FIG. 13 illustrates a circuit diagram of another embodiment of the present invention. This embodiment as in FIG. 13 is adapted to control a power supply voltage from the power line 30 to the quenching oscillator 32, while the base voltage of the transistor T2 is controlled in the embodiment of FIG. 6. For this reason the control circuit 8 includes a resistor network 89 which in turn comprises four resistors R21 to R24, for example. One terminal of each of these resistors R21 to R24 is connected to a respective one of the outputs Q1 to Q4 of the first control circuit 82, with the other terminal thereof being commonly connected to the base of a transistor T4. The transistor T4 has its collector connected to the power line 30 and its emitter connected to a second power line 30'. One terminal of the resistor R1 which forms the integration circuit 322 is also led to the second power line 30'. A base bias voltage is fed to the transistor T2 through the second power line 30'. The relationship between power supply voltage V and the sensitivity of the receiver 1 is depicted in FIG. 14 wherein V is the voltage at the second power line 30' or the power supply voltage to the quenching oscillator 32. FIG. 14 indicates that V1 is the optimum voltage value at the second power line 30'. The control circuit 8 operates to seek the optimum voltage value V1 in the same manner as in the embodiment of FIG. 6. Details of operation of the control circuit 8 in FIG. 13 need not be discussed in the specification.

The embodiment of FIG. 13 is adapted such that the second control circuit 83 operates according to the output of the oscillation stop detector 9 or the output of the latch circuit 11. However, the control circuit 83 may start operating upon the beginning of the oscillation performance of the quenching oscillator while the first control circuit 82 varies the oscillation condition of the quenching oscillator 32.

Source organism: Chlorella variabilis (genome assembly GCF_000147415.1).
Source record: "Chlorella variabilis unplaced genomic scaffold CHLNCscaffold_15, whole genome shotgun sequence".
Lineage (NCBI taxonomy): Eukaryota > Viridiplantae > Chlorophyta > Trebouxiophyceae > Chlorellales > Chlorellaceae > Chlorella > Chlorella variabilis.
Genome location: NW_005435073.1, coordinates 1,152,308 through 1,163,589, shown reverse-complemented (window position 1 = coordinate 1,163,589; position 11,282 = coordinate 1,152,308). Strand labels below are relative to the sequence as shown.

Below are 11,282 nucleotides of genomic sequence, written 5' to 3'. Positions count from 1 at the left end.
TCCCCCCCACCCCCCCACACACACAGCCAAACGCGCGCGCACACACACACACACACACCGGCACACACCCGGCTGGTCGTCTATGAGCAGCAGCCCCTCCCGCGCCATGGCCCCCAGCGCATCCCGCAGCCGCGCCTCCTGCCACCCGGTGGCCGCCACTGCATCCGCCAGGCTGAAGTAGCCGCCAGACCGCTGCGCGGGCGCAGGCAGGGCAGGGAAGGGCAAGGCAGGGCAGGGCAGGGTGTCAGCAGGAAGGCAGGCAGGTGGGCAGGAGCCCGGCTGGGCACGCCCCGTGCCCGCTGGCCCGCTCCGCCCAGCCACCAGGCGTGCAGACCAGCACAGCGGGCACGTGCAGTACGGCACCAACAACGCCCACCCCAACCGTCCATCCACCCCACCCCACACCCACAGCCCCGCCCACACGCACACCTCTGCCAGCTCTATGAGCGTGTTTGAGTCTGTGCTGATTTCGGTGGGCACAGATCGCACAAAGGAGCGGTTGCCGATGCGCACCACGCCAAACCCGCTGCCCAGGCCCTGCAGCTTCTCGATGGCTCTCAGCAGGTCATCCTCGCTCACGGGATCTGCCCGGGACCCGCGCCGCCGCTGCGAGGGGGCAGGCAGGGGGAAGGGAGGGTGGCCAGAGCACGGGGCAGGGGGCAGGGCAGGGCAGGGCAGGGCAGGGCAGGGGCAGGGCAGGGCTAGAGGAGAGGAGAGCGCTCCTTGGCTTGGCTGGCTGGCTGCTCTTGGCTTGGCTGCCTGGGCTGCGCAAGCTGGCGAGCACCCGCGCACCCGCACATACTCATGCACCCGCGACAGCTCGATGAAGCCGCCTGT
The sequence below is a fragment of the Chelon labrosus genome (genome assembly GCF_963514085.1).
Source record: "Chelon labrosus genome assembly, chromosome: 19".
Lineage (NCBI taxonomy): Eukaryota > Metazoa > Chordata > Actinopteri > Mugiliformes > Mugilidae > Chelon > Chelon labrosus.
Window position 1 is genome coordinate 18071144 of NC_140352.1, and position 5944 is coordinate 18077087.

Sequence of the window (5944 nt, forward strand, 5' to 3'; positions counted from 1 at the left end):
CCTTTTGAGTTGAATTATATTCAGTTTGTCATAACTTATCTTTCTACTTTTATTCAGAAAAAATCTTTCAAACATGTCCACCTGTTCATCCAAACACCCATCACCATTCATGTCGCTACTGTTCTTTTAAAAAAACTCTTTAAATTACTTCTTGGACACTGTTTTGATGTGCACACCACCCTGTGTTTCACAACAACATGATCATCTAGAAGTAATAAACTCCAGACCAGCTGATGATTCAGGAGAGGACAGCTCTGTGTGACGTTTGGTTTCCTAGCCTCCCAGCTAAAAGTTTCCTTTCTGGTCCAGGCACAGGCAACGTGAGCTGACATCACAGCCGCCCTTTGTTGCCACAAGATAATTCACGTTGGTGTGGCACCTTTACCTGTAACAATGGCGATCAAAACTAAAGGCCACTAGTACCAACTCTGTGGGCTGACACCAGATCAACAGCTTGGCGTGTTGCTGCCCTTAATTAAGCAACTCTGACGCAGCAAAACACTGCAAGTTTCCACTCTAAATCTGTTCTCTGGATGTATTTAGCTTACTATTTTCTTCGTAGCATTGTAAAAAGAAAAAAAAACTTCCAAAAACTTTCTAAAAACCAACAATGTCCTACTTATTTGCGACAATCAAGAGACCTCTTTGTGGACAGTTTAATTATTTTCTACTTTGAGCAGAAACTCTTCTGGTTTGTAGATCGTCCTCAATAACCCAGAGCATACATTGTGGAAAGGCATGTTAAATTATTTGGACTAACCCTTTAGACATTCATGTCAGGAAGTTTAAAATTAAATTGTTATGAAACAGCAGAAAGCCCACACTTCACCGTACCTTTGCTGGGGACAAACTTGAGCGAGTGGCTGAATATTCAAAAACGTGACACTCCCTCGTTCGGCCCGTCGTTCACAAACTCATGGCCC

For example, in the above embodiment of FIG. 13, the first control circuit 82 varies the base voltage in the order of VB2→VB1→VB0→VB1 and eventually attains the optimum base voltage. It is to be understood that the order of variations in the base voltage should not be limited thereto. As an alternative provided that the quenching oscillator 32 continues oscillating at the base voltage VB2, a first voltage value may be determined intermediate VB0 as expected and VB2. Should the quenching oscillator 32 still continue oscillating at the moment when the first intermediate voltage value is established, a second voltage value will be created intermediate the first intermediate voltage and VB0 as expected. Furthermore, provided that the quenching oscillator 32 still continues oscillating at the second intermediate voltage value, a third voltage value will be established between the second intermediate voltage value and VB0 as expected. If the quenching oscillator 32 discontinues oscillating at any of the above intermediate voltage values, there will be established yet another intermediate voltage value between that intermediate voltage values where the oscillator discontinues and the previous one of the intermediate voltage values. In the case that the optimum base voltage is determined in this manner, the number of such determination steps necessary for achieving the optimum voltage value is smaller than that in the previous embodiments where the optimum voltage value is determined through sequential selection.

While in the above embodiments the quenching oscillator 32 has been illustrated and described as the self-excited type, this may be the separately excited type. In this case, the transistor to which the output of the oscillator is supplied will correspond to the transistors T2 in the above embodiments. It is further obvious to those skilled in the art that the transistor T2 may be implemented with a well-known PNP type and a well-known field effect transistor in addition to the NPN type shown in the above embodiments.

Although the present invention has been described and illustrated in detail, it is clearly understood that the same is by way of illustration and example only and is not to be taken by way of limitation, the spirit and scope of the present invention being limited only by the terms of the appended claims.

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Referenced by
Citing PatentFiling datePublication dateApplicantTitle
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Classifications
U.S. Classification455/336, 455/215
International ClassificationH03D11/00, H04L27/02, H04B1/16, H03D11/04
Cooperative ClassificationH03D11/00
European ClassificationH03D11/00
Legal Events
DateCodeEventDescription
Dec 11, 1980AS02Assignment of assignor's interest
Owner name: ABIKO TOSHIO TOSHI
Owner name: INOUE HIROMITSU
Effective date: 19801125
Owner name: MATSUSHITA ELECTRIC WORKS, LTD., 1048, OOAZAKADOMA
Owner name: MINAKUCHI YOSHIKAZU